WASHINGTON – After months of back and forth, President Donald Trump is lending his support to major legislation aimed at giving prison inmates a second chance. It's called the First Step Act.
"Today I am thrilled to announce my support for this bipartisan bill that will make our community safer and give former inmates a second chance at life after they have served their time," the president said Wednesday.
The clock is ticking on Congress' chance to make changes to the criminal justice system. But while things couldn't be more divided on Capitol Hill, advocates say the time to act is now.
Among those advocates is Kelley Paul, wife of Sen. Rand Paul (R-KY).
"I came to this issue through my work in Kentucky visiting various halfway houses, recovery centers like Hope House, Isaiah House and realizing how pervasive our drug problem is and how we need alternatives to incarcerating people," she told CBN News.
Why Rand Paul's Wife Is Lending Her Support
Mrs. Paul noted how prison life specifically affected female inmates.
"People were not aware of some of the things that were going on in our prisons. First and foremost, women who were giving birth were being shackled," she said. "Women's health and hygiene needs were not being provided and taken care of."
"When I talk to people about that, they say, 'You're kidding me,'" she recounted.
For Mrs. Paul, fixing the problem goes directly to the heart of justice, particularly as it pertains to civil rights.
"If you look at the numbers… whites and blacks use drugs at the same levels. But if you look at the rates of incarceration, people of color are incarcerated at much higher rates," she said. "People who are lower income are incarcerated at much higher rates."
"I'm a conservative, but I always say, small government really helps people from all walks of life," she told CBN News.
"I think a lot of times when progressives hear conservatives talk about big government, they think we're just concerned about taxes or overregulation, or business or economics. But really this is a civil rights issue," she explained.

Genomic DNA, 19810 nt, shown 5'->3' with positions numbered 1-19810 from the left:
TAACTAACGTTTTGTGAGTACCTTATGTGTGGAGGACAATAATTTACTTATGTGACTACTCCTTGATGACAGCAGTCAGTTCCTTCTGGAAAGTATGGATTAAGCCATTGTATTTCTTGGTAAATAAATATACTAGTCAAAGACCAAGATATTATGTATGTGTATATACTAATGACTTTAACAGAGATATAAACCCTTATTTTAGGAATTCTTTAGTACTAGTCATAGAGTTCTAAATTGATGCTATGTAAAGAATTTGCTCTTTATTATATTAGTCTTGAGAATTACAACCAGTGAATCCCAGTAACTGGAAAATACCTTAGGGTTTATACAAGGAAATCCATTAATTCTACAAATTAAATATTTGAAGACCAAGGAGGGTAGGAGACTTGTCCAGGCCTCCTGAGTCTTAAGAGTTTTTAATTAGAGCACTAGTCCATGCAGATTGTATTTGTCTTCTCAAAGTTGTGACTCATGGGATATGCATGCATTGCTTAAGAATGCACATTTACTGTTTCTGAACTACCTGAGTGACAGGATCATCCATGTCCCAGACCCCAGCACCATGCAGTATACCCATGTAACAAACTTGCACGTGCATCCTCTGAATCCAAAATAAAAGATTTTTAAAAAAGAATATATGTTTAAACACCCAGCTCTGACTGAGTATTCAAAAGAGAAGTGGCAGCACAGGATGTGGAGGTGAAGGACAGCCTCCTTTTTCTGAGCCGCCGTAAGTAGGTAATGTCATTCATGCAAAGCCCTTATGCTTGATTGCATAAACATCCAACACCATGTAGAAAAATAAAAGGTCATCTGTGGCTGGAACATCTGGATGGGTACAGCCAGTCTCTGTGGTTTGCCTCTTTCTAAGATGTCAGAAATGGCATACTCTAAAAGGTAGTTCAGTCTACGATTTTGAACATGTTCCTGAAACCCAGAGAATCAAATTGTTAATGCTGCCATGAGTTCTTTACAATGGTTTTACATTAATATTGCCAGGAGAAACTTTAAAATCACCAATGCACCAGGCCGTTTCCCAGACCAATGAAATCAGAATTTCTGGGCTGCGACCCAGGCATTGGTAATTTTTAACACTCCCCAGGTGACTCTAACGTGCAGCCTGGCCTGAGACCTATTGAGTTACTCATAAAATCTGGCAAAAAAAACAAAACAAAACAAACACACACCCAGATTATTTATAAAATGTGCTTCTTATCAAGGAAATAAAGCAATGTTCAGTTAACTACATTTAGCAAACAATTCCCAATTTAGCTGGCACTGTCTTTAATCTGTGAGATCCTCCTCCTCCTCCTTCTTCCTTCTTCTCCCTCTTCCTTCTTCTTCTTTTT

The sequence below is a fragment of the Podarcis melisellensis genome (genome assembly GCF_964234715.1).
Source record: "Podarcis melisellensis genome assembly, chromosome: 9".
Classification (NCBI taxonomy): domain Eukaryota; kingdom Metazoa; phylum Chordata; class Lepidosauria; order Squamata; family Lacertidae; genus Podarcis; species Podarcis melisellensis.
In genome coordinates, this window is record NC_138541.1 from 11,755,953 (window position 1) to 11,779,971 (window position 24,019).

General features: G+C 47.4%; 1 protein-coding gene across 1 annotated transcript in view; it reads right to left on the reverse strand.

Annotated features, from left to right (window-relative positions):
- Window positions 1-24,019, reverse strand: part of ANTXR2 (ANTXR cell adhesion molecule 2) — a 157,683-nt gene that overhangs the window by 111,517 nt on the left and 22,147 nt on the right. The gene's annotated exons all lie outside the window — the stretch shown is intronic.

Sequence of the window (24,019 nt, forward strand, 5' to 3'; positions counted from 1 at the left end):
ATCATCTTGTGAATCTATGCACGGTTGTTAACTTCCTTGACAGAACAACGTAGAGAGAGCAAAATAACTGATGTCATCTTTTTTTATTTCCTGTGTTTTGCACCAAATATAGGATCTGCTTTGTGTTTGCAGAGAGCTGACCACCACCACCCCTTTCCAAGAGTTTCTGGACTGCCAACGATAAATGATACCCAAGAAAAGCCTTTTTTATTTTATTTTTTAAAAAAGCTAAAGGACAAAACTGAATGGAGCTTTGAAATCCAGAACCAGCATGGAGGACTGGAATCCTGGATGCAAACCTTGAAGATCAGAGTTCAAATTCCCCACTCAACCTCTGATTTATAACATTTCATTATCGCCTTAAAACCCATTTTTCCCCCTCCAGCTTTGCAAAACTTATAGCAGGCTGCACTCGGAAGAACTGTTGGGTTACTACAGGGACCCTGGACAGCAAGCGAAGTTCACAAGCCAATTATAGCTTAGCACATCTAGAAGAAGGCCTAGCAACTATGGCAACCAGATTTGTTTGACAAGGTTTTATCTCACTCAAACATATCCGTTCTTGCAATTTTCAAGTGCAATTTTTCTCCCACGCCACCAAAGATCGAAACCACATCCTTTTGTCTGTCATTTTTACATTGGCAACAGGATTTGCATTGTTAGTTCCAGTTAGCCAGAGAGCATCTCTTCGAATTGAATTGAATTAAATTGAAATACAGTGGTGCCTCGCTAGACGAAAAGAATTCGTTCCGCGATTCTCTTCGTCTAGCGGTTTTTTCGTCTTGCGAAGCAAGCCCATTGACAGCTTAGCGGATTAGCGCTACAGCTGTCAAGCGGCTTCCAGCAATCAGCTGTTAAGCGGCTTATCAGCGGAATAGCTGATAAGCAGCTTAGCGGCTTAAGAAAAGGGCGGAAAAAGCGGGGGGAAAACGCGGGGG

Consequently, Mrs. Paul is doing something she says her friends aren't used to seeing: bringing her desire to right those wrongs straight to Washington – and she's not alone.
2,000 Faith Leaders on Board
The push for real reform extends far beyond Congress. Christian advocacy groups, celebrities and even the president's son-in-law and adviser, Jared Kushner, are working tirelessly to see the system change.
"Jared Kushner has been the pivotal player in this. He personally comes to this issue," said Jessica Sloan, national director and co-founder of the criminal justice reform group #cut50. "His own father was incarcerated, and he has been the driving force inside of the White House and making sure that this gets done."
Former prisoners have also been instrumental in this fight, along with those who preach about second chances. Roughly 2,000 pastors signed a letter in support of Congress' latest effort.
JUST IN: Here are two excerpts of a letter from more than 2,000 faith leaders that was sent to the White House today in support of criminal justice reform legislation. Read exclusively here. @CBNNews @AmberCStrong @WhiteHouse @Paula_White @realDonaldTrump @POTUS pic.twitter.com/hsizYl1eiZ
— David Brody (@TheBrodyFile) November 14, 2018
"We also thank the more than 2,000 leaders in the faith community who have signed a letter of support," Trump said. "We have tremendous support within the faith community, unbelievable support."
Trump even paused to thank Paula White, chair of his faith advisory board, for her input on the faith-based component of the measure. "I want to thank Paula White, very much, because I know you very much wanted that — thank you, Paula," he said.
What's in the Bill
The First Step Act calls for more opportunities to receive "good time" credit, better conditions for women, and incarcerating prisoners closer to families. The bill provides reasonable sentencing reforms while keeping dangerous criminals off America's streets.
"First, it will provide new incentives for low-risk inmates to learn the skills they need to find employment, avoid old habits, and follow the law when they are released from prison," Trump explained. "These incentives will encourage them to participate in vocational training, educational coursework, and faith-based programs..."
"Today's announcement shows that true bipartisanship is possible," Trump added. "Redemption is at the heart of the American idea, and that's what this is about."
Backing the legislation was likely a tough decision for a president who campaigned on law and order, but support from the National Fraternal Order of Police seemed to help balance the scales.
The ball is now in the Senate's court, where advocates hope this lame duck session can lead to a second chance for prisoners and families across the nation.